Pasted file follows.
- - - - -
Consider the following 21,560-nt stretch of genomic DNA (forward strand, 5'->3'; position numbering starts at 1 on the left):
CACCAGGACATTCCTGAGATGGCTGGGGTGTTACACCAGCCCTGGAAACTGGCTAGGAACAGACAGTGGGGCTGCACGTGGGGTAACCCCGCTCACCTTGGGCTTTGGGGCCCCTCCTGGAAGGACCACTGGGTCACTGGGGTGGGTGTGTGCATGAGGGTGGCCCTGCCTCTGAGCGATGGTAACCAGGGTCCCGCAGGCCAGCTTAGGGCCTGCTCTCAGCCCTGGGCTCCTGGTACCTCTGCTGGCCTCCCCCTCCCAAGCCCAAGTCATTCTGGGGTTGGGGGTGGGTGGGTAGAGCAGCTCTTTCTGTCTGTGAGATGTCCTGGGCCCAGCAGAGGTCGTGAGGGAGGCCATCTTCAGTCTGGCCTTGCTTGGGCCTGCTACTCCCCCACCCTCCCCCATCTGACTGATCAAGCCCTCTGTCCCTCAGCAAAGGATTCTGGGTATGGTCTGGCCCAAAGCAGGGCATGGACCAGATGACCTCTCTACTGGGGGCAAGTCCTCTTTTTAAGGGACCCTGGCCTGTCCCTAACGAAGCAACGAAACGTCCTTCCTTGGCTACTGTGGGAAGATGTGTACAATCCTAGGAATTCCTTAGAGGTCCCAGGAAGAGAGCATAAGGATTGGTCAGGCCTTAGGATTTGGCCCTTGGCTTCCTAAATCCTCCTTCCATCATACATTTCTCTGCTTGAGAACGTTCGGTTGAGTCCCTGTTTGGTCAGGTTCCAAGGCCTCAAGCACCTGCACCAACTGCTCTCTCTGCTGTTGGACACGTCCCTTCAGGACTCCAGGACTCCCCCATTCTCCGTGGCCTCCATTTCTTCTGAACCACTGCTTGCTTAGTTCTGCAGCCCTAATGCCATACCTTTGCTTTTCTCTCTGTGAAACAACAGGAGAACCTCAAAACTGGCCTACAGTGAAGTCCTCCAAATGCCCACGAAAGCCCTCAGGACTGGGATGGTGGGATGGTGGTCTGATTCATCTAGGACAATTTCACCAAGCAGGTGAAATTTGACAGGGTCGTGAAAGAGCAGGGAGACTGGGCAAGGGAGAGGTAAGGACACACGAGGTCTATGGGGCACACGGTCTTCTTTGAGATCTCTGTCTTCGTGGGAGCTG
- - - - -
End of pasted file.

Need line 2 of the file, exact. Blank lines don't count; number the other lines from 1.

CACCAGGACATTCCTGAGATGGCTGGGGTGTTACACCAGCCCTGGAAACTGGCTAGGAACAGACAGTGGGGCTGCACGTGGGGTAACCCCGCTCACCTTGGGCTTTGGGGCCCCTCCTGGAAGGACCACTGGGTCACTGGGGTGGGTGTGTGCATGAGGGTGGCCCTGCCTCTGAGCGATGGTAACCAGGGTCCCGCAGGCCAGCTTAGGGCCTGCTCTCAGCCCTGGGCTCCTGGTACCTCTGCTGGCCTCCCCCTCCCAAGCCCAAGTCATTCTGGGGTTGGGGGTGGGTGGGTAGAGCAGCTCTTTCTGTCTGTGAGATGTCCTGGGCCCAGCAGAGGTCGTGAGGGAGGCCATCTTCAGTCTGGCCTTGCTTGGGCCTGCTACTCCCCCACCCTCCCCCATCTGACTGATCAAGCCCTCTGTCCCTCAGCAAAGGATTCTGGGTATGGTCTGGCCCAAAGCAGGGCATGGACCAGATGACCTCTCTACTGGGGGCAAGTCCTCTTTTTAAGGGACCCTGGCCTGTCCCTAACGAAGCAACGAAACGTCCTTCCTTGGCTACTGTGGGAAGATGTGTACAATCCTAGGAATTCCTTAGAGGTCCCAGGAAGAGAGCATAAGGATTGGTCAGGCCTTAGGATTTGGCCCTTGGCTTCCTAAATCCTCCTTCCATCATACATTTCTCTGCTTGAGAACGTTCGGTTGAGTCCCTGTTTGGTCAGGTTCCAAGGCCTCAAGCACCTGCACCAACTGCTCTCTCTGCTGTTGGACACGTCCCTTCAGGACTCCAGGACTCCCCCATTCTCCGTGGCCTCCATTTCTTCTGAACCACTGCTTGCTTAGTTCTGCAGCCCTAATGCCATACCTTTGCTTTTCTCTCTGTGAAACAACAGGAGAACCTCAAAACTGGCCTACAGTGAAGTCCTCCAAATGCCCACGAAAGCCCTCAGGACTGGGATGGTGGGATGGTGGTCTGATTCATCTAGGACAATTTCACCAAGCAGGTGAAATTTGACAGGGTCGTGAAAGAGCAGGGAGACTGGGCAAGGGAGAGGTAAGGACACACGAGGTCTATGGGGCACACGGTCTTCTTTGAGATCTCTGTCTTCGTGGGAGCTG